US, UK government websites infected by cryptomining malware

JC Torres - Feb 11, 2018
US, UK government websites infected by cryptomining malware

Governments originated from the need to not only govern but also protect citizens, though some will probably dispute how much that still applies today. It is with a bit of irony, then, that some government websites have become unwilling, not to mention unknowing, vehicles to actually harm their own citizens. It has just recently come to light that thousands of websites, including those run by US and UK governments, have become infected by cryptocurrency mining malware, causing anyone who visits those sites to generate money for still unidentified miscreants.

Drive-by cryptocurrency mining has become suddenly popular thanks to the surge of popularity that cryptocurrency like Bitcoin has recently enjoyed. Cryptomining basically involves a compromised website running Javascript code inside a victim’s web browser, leveraging the user’s computer hardware to mine for Monero coins. The danger of cryptocurrency has become so real and so high that browser makers like Opera have integrated anti-cryptomining right into their software.

In many cases, cryptomining happens when users visit a website specially crafted for that very purpose. In this case, however, victims were visiting government and university websites instead. The infection came through a third-party plugin called Browsealoud, developed by Texthelp to read out pages for visually impaired users. Sadly, still unidentified hackers corrupted that plugin meant to help users in order to make a quick buck.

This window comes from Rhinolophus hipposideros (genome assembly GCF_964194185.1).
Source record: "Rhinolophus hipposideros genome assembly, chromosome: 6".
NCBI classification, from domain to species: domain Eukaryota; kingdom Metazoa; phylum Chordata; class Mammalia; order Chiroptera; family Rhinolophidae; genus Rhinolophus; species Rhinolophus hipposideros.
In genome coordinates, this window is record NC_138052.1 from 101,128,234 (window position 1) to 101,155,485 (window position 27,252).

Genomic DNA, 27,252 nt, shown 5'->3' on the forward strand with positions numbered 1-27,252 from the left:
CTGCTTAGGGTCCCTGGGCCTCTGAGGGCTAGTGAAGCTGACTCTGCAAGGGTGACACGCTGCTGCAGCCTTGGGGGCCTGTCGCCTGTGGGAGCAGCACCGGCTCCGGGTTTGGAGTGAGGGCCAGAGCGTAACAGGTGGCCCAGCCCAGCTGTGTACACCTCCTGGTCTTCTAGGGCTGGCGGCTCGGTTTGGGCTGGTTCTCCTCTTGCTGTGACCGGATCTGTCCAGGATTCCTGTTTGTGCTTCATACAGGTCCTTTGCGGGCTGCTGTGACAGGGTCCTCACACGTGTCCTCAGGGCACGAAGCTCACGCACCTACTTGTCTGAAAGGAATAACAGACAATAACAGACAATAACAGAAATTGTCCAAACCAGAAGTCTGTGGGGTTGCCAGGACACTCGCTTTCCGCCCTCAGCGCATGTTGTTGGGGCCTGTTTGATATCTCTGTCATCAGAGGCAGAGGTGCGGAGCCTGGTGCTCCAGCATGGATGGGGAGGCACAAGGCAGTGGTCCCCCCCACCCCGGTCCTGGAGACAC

There are over 4,200 websites that were using this modified version of Browsealoud, many run by governments. Users simply had to visit such a site like or to suddenly see their computer’s CPU usage spike up while involuntarily making money for someone else. Texthelp has already taken the necessary action to disinfect its popular plugin.

The good news is that many drive-by cryptominers like this one immediately stop working when you close the browser tab or the browser itself. There are, however, a growing number of variants that are able to continue working even after you closed the program. This incident only highlights the need for both browser makers and website administrators to step up their game and nip cryptomining in the bud before it explodes beyond control.

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